By Courtney Bottazzi
Constantly, we see students at the University becoming involved with projects outside of the classroom and beyond their homework assignments.
Kenia Lobo ’15went on the B.A.C.E.S. trip to the Dominican Republic this past spring break. As a biology major, Lobo found this trip changed her entire perspective as a student on this campus.
After hearing about the trip during orientation, Lobo decided she wanted to do something productive with her spring break. She left for the Dominican Republic with 15 strangers and came back with a renewed energy and 15 close friends. “You need a certain mentality to be able to face it; you would never see that amount of poverty here. But we didn’t want to leave. We had so much chemistry as a group,” Lobo said.
They packed medical supplies, gave out toys and helped paint the school they had raised money to open, while simultaneously creating a lasting bond together.
“During the food drive, we made teams. I was on ‘The Sugar People.’ It was so silly and so much fun. We also got to go around to classrooms in pairs and the kids were amazing. They had a talent show where one student knew all the words to Justin Bieber songs,” Lobo said.
Phil Kim ’12, who also went on the B.A.C.E.S. trip, was able to participate in the progress of the school from the very first construction stages.
“Four years ago, I went on the second B.A.C.E.S. trip and got a chance to assist in building the walls to the schoolhouse that today teaches nearly 200 students in a poor community called Cabòn. It’s an absolutely incredible feeling to literally see the school build itself up each year–a feeling impossible to describe in words,” he said.
Kim found that in order to make these trips successes, he had to hone every skill that he will need upon graduation, including leadership, communication, organizational and networking skills. When asked if he has any advice for other students, Kim urged them to travel themselves.
“Do it … at least once before you graduate. It doesn’t have to be B.A.C.E.S., but there is something so selfless and real about going on a service trip that forces you to rethink how you think and how you live. It’s a beautiful experience,” Kim said.
Lebo Letsie ’12 created her own philanthropic project when she went home to Botswana for this past winter break. She sent out a Message Center request and a few emails to professors, asking if they had any extra clothes of growing children that they could give away.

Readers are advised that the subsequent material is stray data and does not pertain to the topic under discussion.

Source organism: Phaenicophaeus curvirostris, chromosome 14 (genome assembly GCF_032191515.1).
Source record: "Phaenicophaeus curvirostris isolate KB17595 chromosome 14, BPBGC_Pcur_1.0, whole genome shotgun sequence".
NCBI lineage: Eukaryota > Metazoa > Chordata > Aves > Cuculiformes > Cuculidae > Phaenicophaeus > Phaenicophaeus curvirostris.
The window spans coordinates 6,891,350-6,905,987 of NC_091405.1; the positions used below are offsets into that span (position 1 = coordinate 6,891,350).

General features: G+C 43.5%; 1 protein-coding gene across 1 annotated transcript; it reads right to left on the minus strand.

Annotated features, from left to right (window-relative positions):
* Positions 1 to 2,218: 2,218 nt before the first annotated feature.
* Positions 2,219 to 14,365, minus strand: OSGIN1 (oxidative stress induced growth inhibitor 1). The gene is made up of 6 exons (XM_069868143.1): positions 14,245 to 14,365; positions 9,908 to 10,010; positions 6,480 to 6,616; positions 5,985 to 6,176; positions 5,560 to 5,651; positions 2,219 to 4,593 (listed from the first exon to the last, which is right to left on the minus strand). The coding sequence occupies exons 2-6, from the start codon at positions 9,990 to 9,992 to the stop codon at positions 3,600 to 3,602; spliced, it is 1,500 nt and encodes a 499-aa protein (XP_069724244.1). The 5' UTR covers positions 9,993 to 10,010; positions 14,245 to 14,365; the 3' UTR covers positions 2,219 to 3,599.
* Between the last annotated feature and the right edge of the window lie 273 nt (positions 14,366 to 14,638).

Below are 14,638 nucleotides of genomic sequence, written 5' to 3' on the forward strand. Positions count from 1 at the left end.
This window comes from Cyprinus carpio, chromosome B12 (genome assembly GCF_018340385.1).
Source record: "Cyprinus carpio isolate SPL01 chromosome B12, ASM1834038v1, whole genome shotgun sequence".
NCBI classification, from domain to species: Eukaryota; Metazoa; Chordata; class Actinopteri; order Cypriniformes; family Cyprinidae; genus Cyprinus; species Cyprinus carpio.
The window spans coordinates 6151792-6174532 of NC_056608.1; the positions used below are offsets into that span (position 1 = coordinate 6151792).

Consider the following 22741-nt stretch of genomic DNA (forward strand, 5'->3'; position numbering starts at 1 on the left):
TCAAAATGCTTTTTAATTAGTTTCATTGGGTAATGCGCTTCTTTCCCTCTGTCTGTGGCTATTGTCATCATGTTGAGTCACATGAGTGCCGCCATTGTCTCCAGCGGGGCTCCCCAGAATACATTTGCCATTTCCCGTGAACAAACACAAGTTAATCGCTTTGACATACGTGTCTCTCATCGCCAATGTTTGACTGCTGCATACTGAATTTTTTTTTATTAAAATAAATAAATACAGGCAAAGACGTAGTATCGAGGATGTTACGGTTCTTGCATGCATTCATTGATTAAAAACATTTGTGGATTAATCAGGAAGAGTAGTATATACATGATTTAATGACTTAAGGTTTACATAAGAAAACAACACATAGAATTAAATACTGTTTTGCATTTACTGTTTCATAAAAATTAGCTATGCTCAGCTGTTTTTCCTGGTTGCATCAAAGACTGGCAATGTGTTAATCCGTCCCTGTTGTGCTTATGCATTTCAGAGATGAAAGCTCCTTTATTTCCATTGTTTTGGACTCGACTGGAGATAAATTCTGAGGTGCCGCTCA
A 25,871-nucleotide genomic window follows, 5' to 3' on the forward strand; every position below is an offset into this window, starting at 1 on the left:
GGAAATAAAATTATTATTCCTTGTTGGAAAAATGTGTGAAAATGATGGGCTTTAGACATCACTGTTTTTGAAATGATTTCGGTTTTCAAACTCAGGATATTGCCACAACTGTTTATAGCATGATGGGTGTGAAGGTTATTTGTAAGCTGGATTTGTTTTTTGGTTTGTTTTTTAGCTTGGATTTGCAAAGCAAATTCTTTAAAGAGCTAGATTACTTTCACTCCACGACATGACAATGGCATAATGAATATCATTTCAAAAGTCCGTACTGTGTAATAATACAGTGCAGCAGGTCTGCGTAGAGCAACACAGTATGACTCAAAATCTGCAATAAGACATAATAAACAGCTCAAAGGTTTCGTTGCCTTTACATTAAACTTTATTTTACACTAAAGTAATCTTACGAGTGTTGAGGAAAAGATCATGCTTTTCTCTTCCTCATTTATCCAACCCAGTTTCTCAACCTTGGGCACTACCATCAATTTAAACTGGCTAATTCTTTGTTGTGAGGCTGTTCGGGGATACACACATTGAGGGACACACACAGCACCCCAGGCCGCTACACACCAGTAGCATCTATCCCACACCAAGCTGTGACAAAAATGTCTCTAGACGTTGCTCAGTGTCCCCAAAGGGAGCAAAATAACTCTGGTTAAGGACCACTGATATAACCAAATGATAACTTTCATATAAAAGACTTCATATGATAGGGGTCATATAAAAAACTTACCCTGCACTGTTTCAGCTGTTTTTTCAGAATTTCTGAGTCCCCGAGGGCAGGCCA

“I was only expecting a few responses, but my email was flooded with responses,” Letsie said.
In the end, Letsie was able to donate two cars full of clothes to a small orphanage, La Modimo or ‘Light of God.’ Letsie was able to help make a safe environment for orphans and neglected children to go to and be with people who will take care of them.
“I loved being able to see both the giving and the receiving sides of this project. Something that’s so small to you can mean so much to someone else. I hope to help inspire other people to help but also to inspire the youth in Bostwana; to tell them to stay in school and stay focused and then they can continue to do this type of work,” Letsie said.
Letsie received a Projects of Peace grant of $10,000 that she will use to fund youth camps. These camps will be a place where young kids can learn about culture and leadership.
Danielle Alaimo ’12 has traveled to Nicaragua three times with the Bucknell Brigade and also fundraises at the Student Calling center. She says that these have changed her perspective of how she wanted to shape her college experience.
“After the Brigade trip my freshman year, it changed my perspective of community, how I wanted to connect with and communicate with other people. It changed how I wanted to spend my time here–-I found I had a lot of resources,” Alaimo said.
By working at Student Calling, Alaimo was able to talk with alumni from many different backgrounds and varying age groups about what they got from the University and what we should do while we are here.
“It was amazing to hear stories from alumni. Everyone should take advantage of Bucknell’s resources to challenge themselves and grow. Pay attention to the little mailbox notices or to Message Center, stop by the Civic Engagement office. Everyone can benefit from these projects–you just have to be open to it,” Alaimo said.
These philanthropic projects have made all the difference for students’ experiences on campus and have allowed them to give back beyond the “bubble.”